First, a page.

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New York Post: What would the Rev. Martin Luther King Jr. think of America today?

by the New York Post Editorial Board

Were Martin Luther King alive in 2022 to celebrate his 93rd birthday, what would he have to say about his nation’s contentious racial landscape?

America is a far different place from the country that saw King felled by an assassin’s bullet in 1968 at the young age of 39.

The United States has seen an African-American serve two terms as president — something King likely thought even his children would never see.

Blacks routinely serve at the top levels of the Cabinet, on the Supreme Court, in the Senate as well as the House, as state governors. Indeed, race is no longer any barrier not just to the ballot box, but to elective office.

Here in New York, Carl Heastie became the first black Assembly speaker in 2015; Andrea Stewart-Cousins, the first black state Senate majority leader in 2019. And last year saw Eric Adams elected the city’s second black mayor.

Such achievements surely would cheer Dr. King, for it was all a long time coming. And it came about because the movement of which King was the public face fundamentally transformed America’s sensibility.

Born in the churches of the South, the civil-rights movement challenged white America to purge itself of racism. It did so through moral power, nonviolence, an appeal to faith, a call for civil disobedience of unjust laws and a plea for full equality.

King accomplished his goals, not through coercion but by persuasion — and by demonstrating the all-too-frequent barbarity of those who sought to maintain injustice.

It’s no wonder, then, that the Rev. Martin Luther King Jr. has entered the American pantheon for what he achieved in just 13 years on the public stage.

But he’d likely be dismayed, too, and not only by the injustices that remain. He would be pained by the fact that while young African-Americans are no longer barred from schools, they are too often denied a quality education — and so drop out or graduate without the knowledge and skills needed to become fully productive members of society.

We suspect he’d also by distressed by the lunatic nature of today’s discussions about race — the near-impossibility of honest dialogue, the insistence by too many to label any who disagree with them as racists and the upside-down insistence of some that “anti-racism” requires massive discrimination by race.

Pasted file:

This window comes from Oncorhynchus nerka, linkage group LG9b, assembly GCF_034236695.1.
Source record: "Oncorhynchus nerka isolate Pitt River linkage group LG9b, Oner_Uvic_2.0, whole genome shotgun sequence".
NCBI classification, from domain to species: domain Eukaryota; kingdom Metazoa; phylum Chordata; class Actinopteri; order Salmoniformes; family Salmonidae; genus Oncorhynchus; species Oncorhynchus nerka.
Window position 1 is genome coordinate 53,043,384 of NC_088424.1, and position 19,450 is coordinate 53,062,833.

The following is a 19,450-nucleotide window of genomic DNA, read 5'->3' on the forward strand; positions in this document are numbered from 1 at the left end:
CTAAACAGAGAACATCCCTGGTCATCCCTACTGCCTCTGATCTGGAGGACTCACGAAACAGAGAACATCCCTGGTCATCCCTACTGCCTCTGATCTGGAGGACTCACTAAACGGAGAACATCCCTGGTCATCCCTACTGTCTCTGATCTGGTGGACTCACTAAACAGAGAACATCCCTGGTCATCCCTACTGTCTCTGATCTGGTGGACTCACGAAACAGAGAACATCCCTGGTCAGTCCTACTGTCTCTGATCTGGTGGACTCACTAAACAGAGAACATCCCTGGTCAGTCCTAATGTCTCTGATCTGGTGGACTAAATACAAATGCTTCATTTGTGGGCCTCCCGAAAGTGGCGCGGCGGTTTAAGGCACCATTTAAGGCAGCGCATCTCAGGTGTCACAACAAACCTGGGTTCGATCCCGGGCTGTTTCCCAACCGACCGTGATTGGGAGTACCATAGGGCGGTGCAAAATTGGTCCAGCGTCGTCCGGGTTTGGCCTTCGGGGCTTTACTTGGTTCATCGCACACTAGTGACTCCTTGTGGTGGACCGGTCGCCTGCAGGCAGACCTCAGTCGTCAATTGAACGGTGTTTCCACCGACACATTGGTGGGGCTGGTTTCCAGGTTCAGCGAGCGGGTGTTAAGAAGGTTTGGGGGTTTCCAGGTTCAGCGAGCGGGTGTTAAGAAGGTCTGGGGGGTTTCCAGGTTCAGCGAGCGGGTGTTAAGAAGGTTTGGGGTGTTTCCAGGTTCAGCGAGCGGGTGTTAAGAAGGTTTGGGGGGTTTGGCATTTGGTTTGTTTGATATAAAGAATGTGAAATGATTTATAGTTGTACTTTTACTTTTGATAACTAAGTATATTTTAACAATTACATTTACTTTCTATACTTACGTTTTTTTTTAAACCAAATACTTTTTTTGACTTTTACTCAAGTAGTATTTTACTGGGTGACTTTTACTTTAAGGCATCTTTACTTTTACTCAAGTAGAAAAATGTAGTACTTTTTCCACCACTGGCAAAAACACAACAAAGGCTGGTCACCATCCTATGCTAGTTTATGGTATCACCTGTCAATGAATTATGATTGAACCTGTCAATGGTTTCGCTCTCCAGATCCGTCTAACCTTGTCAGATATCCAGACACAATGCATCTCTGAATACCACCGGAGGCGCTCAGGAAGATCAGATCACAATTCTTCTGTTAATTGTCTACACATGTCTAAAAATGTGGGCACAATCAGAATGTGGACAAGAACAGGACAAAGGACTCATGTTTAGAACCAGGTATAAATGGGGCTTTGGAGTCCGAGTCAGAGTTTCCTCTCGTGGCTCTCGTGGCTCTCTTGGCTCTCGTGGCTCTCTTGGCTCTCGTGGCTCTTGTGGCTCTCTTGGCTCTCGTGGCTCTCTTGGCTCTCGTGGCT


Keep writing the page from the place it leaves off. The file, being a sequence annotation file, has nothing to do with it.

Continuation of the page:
He’d surely cheer the spirit and passion of the Black Lives Matter movement — but with some strong words about leaders’ obligations to bring discipline to every demonstration so as to avoid chaos and violence that badly undermines the cause, and about the rank disorganization that allows any two-bit scoundrel to declare himself a leader.

A passionate supporter of Israel, he would be profoundly troubled by the abandonment of the Jewish state by many who were his allies and supporters.

And he would surely be pained by the fact that we have yet to fully realize his dream of a time when people would be judged solely “by the content of their character” and not “by the color of their skin” — and outraged by the “anti-racist” claim that his cherished goal is actually impossible.

While hailing the beautiful prose of writers such as Ta-Nehisi Coates, he’d be saddened by their pessimism about the possibilities for true and full racial reconciliation.

For King’s was a universal message of equality and dignity for all: “Let us not seek to satisfy our thirst for freedom by drinking from the cup of bitterness and hatred,” he warned.

So we honor Dr. King for the goals he pursued and largely achieved — and for a vision the nation still strives to fully realize.

Yes, in the decades since his death, scholars have found that he had his flaws and frailties. To err is human.

Then, too, we nowadays largely idealize his crusade — forgetting the issues that made him even more controversial: his opposition to militarism; his denunciation of America as “the greatest purveyor of violence in the world today”; his warning that the greatest threat to black progress was “the white moderate who is more devoted to ‘order’ than to racial justice.” Ultimately, though, Martin Luther King’s legacy is that he managed to combat injustice by appealing to Americans’ highest aspirations. And that is why the nation rightly celebrates him today.

Read the full editorial here.